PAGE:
The R&D tax relief entitles to deduct up to 200% of costs incurred on research and development activities from the tax base (not withstanding their prior deduction as an ordinary cost under the general rules), if the taxpay- er earned income other than income classified to capital gains source.

The provisions contain a closed list of such expenditures, which should also qualify as tax – deductible costs under the general tax rules.

So called "Estonian CIT" regime / Lump sum CIT

Lump-sum tax on corporate income, or the so-called Estonian CIT regime, is a form of taxation in force as of 2021. It allows CIT taxpayers to defer payment of income tax (CIT) for 4 or more years, until the distribution of profits (dividends).

"Estonian" CIT is available to limited liability companies, joint-stock companies, simple joint-stock companies, limited partnerships or limited joint-stock partnerships in which the shareholders, stockholders or partners are exclusively natural persons.

Companies can benefit from lump sum CIT if certain conditions are met (e.g. the company’s shareholders, stockholders or co-partners should be natural persons only, the company should not hold shares in other entities, the company’s passive income should not exceed its operating income).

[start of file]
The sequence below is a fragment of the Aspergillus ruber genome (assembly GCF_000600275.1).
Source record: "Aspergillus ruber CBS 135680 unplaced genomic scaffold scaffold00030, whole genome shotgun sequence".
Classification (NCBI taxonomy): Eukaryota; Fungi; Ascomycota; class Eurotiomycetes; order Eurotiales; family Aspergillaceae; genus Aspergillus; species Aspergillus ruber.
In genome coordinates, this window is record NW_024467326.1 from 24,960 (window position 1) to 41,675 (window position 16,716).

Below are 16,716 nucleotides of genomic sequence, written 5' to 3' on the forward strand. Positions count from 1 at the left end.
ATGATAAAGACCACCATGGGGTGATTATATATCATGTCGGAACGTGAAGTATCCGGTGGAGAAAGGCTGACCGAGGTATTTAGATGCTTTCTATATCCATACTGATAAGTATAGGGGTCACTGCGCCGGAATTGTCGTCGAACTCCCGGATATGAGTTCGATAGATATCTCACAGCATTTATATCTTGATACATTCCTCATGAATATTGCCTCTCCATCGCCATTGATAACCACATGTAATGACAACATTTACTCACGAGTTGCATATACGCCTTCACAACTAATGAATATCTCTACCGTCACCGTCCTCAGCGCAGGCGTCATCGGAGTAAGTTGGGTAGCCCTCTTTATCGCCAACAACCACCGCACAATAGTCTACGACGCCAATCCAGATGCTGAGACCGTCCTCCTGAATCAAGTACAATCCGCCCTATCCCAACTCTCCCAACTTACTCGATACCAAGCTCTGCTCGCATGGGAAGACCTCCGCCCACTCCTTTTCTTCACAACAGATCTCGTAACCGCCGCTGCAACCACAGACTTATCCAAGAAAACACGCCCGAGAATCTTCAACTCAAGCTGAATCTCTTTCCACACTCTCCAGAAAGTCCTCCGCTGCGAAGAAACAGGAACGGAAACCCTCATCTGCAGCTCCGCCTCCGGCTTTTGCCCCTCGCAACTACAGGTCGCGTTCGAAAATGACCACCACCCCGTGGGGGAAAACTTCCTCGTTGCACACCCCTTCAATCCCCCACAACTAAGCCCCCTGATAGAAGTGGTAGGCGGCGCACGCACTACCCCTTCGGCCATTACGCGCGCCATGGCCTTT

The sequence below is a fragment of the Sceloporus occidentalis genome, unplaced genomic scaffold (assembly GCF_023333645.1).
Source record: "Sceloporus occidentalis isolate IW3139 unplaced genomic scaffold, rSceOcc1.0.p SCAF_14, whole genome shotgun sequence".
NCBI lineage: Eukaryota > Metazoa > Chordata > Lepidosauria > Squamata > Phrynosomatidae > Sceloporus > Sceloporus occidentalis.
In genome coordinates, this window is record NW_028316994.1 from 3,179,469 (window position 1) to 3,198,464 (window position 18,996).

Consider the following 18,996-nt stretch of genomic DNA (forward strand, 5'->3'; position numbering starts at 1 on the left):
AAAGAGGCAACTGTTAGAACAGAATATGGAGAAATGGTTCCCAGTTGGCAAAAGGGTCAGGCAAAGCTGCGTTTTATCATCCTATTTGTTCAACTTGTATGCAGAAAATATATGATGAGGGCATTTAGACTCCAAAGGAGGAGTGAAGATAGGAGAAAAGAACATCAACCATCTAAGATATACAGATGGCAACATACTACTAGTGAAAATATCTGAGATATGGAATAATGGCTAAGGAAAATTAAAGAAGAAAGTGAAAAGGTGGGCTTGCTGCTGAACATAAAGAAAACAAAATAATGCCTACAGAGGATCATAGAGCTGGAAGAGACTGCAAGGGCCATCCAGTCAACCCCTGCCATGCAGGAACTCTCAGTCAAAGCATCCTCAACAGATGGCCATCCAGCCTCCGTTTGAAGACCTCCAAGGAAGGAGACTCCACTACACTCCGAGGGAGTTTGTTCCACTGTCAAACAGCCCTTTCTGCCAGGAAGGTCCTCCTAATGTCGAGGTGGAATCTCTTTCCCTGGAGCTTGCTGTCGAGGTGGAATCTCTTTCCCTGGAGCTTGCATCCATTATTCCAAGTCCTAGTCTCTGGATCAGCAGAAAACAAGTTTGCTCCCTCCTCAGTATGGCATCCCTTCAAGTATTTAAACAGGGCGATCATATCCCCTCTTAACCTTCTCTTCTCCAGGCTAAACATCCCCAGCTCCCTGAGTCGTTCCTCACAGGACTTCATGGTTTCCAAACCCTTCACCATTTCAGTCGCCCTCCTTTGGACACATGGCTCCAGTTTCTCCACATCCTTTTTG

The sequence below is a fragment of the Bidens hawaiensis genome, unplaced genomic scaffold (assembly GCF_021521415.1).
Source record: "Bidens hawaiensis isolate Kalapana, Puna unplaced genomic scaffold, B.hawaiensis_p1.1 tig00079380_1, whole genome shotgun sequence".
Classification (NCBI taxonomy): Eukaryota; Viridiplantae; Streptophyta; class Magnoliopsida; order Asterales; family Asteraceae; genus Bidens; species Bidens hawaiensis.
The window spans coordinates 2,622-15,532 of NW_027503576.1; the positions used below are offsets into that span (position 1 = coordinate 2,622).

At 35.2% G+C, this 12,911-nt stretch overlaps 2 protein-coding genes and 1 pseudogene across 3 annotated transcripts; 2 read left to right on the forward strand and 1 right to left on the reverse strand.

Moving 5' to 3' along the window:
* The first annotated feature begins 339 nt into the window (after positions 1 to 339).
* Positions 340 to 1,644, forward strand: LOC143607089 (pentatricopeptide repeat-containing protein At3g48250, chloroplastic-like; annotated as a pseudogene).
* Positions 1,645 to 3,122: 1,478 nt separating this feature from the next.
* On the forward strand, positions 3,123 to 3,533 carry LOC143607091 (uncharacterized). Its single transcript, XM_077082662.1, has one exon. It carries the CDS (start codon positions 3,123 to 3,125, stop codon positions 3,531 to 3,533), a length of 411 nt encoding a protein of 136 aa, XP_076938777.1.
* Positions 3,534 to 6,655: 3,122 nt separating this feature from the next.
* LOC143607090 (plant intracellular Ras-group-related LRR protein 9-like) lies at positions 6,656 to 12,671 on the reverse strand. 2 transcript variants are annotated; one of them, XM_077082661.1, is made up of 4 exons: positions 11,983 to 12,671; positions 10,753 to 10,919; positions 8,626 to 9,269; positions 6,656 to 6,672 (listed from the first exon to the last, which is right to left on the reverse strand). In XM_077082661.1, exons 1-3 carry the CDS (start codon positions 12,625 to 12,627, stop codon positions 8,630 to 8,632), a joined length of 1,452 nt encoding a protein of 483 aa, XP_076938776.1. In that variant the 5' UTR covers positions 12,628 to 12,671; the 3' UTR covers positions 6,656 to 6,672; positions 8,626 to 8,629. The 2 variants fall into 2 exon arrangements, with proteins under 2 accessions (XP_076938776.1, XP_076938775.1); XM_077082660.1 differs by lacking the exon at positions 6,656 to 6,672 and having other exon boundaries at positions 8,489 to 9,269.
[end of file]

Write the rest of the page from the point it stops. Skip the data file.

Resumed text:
The method of taxation is chosen for a period of 4 years (after the end of this period, provided that the conditions are met, the taxation with lump sum CIT can be continued).

CIT on shifted income

This 19% tax was introduced to eliminate the possibility of obtaining tax benefits through tax schemes aimed at transferring income to tax jurisdictions with effective low tax rate.

The shifted income is defined as costs incurred directly or indirectly for the benefit of an entity related to a Polish taxpayer, which is subject to tax according to the rate lower than 14,25%, provided that such a foreign taxpayer receives its revenues mainly from passive income / intangible services paid by related parties. Detailed rules apply here.

Polish Holding Company (PHC)

The benefit of the PHC model is tax exemption on dividends received from subsidiaries (100% exemption), and tax exemption on the sale of shares (stocks) of a subsidiary to an unrelated party (100% exemption).

A holding company and subsidiary have to fulfil the conditions resulting from the CIT Act cumulatively for a continuous period of two years.

Family Foundation

Family foundation is a new concept in Polish law. It is introduced in Poland to minimise the risk of unsuccessful succession and to ensure the continuation of business operations of an enterprise.

The family foundation is a separate legal entity that was established to accumulate property, manage it in the interest of the beneficiaries and to provide benefits to the beneficiaries.

A family foundation will generally be exempt from CIT. 15% CIT is due only on amounts distributed to beneficiaries. There is no personal taxation for close family members. For other beneficiaries there is 15% PIT.

Monthly CIT advanced, annual returns

CIT monthly advance payments must be paid by the 20th of every month. Annual tax return CIT-8 is generally filed by the end of the third month after the end of each fiscal year. The tax resulting from this return must also be paid by the above deadline.

The article was prepared by tax experts from the Polish tax advisory company MDDP.